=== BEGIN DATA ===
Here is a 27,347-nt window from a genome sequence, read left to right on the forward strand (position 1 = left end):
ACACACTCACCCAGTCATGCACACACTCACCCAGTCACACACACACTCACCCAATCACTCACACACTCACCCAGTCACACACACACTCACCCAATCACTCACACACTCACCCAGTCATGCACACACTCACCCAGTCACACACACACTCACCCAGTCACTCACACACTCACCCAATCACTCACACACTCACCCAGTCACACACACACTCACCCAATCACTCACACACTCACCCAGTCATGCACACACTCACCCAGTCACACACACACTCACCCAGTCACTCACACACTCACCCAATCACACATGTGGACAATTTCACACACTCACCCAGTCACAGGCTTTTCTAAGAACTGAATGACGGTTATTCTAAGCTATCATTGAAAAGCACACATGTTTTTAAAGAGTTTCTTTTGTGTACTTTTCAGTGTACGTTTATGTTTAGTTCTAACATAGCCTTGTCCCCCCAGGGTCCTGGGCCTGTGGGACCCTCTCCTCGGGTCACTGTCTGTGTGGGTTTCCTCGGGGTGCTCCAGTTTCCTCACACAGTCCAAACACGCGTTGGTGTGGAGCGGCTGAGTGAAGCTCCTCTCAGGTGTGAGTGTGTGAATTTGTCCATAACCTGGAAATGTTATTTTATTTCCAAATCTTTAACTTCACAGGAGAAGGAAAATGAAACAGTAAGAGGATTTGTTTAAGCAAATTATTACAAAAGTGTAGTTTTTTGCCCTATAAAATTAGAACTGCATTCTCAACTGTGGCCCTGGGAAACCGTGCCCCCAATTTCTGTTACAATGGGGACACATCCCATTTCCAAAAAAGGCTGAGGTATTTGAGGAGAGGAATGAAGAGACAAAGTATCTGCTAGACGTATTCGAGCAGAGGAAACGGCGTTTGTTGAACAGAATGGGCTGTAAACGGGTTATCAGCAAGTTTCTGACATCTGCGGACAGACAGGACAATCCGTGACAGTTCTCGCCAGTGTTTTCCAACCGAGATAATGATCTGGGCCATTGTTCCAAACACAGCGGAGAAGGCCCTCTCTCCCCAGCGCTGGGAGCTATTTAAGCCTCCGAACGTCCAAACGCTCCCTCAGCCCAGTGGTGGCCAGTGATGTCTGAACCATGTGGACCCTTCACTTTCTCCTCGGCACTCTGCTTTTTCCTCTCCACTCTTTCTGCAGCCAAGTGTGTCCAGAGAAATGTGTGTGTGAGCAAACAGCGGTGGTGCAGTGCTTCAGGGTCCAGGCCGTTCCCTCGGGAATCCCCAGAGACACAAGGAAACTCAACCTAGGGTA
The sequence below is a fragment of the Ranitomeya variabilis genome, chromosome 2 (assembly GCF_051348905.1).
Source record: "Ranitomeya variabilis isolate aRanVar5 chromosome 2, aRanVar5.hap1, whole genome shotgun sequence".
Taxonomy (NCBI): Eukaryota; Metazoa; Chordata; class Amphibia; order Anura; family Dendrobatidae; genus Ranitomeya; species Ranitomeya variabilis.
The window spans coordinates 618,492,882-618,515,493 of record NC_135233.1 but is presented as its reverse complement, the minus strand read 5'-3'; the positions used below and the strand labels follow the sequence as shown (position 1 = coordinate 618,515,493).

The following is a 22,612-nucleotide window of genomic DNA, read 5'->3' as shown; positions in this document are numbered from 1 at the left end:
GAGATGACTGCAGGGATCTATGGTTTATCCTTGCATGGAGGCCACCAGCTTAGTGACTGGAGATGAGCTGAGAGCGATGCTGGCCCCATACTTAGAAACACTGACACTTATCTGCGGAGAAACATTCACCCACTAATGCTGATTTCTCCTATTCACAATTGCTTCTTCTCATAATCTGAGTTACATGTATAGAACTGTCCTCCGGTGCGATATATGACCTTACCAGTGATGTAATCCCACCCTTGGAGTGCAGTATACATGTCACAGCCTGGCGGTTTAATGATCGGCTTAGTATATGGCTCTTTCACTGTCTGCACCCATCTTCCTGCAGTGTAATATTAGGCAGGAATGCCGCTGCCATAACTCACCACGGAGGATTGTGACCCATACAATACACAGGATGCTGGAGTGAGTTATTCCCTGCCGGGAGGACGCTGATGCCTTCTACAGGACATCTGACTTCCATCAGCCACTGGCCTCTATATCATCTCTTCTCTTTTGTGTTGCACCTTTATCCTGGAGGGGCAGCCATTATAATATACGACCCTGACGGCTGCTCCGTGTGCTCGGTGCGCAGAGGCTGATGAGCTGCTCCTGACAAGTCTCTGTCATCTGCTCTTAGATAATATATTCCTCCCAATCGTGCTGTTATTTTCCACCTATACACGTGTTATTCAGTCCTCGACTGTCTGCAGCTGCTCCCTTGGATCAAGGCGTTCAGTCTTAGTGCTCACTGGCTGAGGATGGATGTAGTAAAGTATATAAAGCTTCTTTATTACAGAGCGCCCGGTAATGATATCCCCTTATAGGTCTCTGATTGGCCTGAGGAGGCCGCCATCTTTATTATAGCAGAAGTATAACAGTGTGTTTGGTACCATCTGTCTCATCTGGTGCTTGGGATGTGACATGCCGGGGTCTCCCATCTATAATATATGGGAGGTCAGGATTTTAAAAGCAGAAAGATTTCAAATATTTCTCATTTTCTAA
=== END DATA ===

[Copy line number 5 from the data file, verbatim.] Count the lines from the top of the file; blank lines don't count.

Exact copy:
Taxonomy (NCBI): Eukaryota; Metazoa; Chordata; class Amphibia; order Anura; family Dendrobatidae; genus Ranitomeya; species Ranitomeya variabilis.